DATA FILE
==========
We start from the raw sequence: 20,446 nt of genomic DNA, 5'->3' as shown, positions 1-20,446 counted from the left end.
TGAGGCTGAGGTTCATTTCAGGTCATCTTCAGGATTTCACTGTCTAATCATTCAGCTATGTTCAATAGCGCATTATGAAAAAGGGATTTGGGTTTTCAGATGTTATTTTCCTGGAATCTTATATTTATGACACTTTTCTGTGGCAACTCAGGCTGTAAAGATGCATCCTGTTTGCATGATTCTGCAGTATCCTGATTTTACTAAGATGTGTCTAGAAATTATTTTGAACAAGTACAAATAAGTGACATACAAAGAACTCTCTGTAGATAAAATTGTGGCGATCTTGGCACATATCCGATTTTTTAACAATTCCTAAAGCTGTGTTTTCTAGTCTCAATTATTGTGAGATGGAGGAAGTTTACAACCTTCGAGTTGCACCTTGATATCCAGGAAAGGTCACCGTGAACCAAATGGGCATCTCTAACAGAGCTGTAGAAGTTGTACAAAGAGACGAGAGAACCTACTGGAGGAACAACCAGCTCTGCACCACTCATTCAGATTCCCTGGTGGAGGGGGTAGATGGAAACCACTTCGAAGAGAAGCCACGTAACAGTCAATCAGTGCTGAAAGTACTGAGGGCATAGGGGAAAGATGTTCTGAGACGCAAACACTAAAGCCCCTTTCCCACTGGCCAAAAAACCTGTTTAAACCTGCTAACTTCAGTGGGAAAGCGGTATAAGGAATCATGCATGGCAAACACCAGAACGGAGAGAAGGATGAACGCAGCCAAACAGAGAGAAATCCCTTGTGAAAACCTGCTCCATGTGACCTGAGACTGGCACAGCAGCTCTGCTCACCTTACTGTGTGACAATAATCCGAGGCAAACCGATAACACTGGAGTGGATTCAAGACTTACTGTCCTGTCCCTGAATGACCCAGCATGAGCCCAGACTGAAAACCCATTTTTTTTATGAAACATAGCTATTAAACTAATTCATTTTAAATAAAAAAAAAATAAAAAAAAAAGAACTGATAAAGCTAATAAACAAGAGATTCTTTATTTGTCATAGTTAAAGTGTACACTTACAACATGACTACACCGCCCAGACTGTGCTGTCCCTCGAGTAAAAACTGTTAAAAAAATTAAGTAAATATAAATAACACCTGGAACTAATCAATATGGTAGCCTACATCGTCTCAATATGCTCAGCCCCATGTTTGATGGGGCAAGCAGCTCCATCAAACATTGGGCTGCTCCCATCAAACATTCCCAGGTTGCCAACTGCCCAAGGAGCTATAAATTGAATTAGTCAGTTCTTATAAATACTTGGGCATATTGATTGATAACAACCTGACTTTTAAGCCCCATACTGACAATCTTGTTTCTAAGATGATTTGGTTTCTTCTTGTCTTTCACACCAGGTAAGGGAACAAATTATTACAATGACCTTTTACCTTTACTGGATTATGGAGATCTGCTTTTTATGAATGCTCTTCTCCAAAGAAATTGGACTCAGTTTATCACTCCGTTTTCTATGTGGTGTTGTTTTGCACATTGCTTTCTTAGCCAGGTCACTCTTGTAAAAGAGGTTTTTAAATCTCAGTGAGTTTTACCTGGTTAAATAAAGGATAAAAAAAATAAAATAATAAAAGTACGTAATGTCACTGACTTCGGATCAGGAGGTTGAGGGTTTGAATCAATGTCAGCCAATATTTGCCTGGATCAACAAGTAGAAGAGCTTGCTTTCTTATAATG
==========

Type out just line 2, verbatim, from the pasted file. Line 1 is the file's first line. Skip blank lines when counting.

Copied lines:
TGAGGCTGAGGTTCATTTCAGGTCATCTTCAGGATTTCACTGTCTAATCATTCAGCTATGTTCAATAGCGCATTATGAAAAAGGGATTTGGGTTTTCAGATGTTATTTTCCTGGAATCTTATATTTATGACACTTTTCTGTGGCAACTCAGGCTGTAAAGATGCATCCTGTTTGCATGATTCTGCAGTATCCTGATTTTACTAAGATGTGTCTAGAAATTATTTTGAACAAGTACAAATAAGTGACATACAAAGAACTCTCTGTAGATAAAATTGTGGCGATCTTGGCACATATCCGATTTTTTAACAATTCCTAAAGCTGTGTTTTCTAGTCTCAATTATTGTGAGATGGAGGAAGTTTACAACCTTCGAGTTGCACCTTGATATCCAGGAAAGGTCACCGTGAACCAAATGGGCATCTCTAACAGAGCTGTAGAAGTTGTACAAAGAGACGAGAGAACCTACTGGAGGAACAACCAGCTCTGCACCACTCATTCAGATTCCCTGGTGGAGGGGGTAGATGGAAACCACTTCGAAGAGAAGCCACGTAACAGTCAATCAGTGCTGAAAGTACTGAGGGCATAGGGGAAAGATGTTCTGAGACGCAAACACTAAAGCCCCTTTCCCACTGGCCAAAAAACCTGTTTAAACCTGCTAACTTCAGTGGGAAAGCGGTATAAGGAATCATGCATGGCAAACACCAGAACGGAGAGAAGGATGAACGCAGCCAAACAGAGAGAAATCCCTTGTGAAAACCTGCTCCATGTGACCTGAGACTGGCACAGCAGCTCTGCTCACCTTACTGTGTGACAATAATCCGAGGCAAACCGATAACACTGGAGTGGATTCAAGACTTACTGTCCTGTCCCTGAATGACCCAGCATGAGCCCAGACTGAAAACCCATTTTTTTTATGAAACATAGCTATTAAACTAATTCATTTTAAATAAAAAAAAAATAAAAAAAAAAGAACTGATAAAGCTAATAAACAAGAGATTCTTTATTTGTCATAGTTAAAGTGTACACTTACAACATGACTACACCGCCCAGACTGTGCTGTCCCTCGAGTAAAAACTGTTAAAAAAATTAAGTAAATATAAATAACACCTGGAACTAATCAATATGGTAGCCTACATCGTCTCAATATGCTCAGCCCCATGTTTGATGGGGCAAGCAGCTCCATCAAACATTGGGCTGCTCCCATCAAACATTCCCAGGTTGCCAACTGCCCAAGGAGCTATAAATTGAATTAGTCAGTTCTTATAAATACTTGGGCATATTGATTGATAACAACCTGACTTTTAAGCCCCATACTGACAATCTTGTTTCTAAGATGATTTGGTTTCTTCTTGTCTTTCACACCAGGTAAGGGAACAAATTATTACAATGACCTTTTACCTTTACTGGATTATGGAGATCTGCTTTTTATGAATGCTCTTCTCCAAAGAAATTGGACTCAGTTTATCACTCCGTTTTCTATGTGGTGTTGTTTTGCACATTGCTTTCTTAGCCAGGTCACTCTTGTAAAAGAGGTTTTTAAATCTCAGTGAGTTTTACCTGGTTAAATAAAGGATAAAAAAAATAAAATAATAAAAGTACGTAATGTCACTGACTTCGGATCAGGAGGTTGAGGGTTTGAATCAATGTCAGCCAATATTTGCCTGGATCAACAAGTAGAAGAGCTTGCTTTCTTATAATG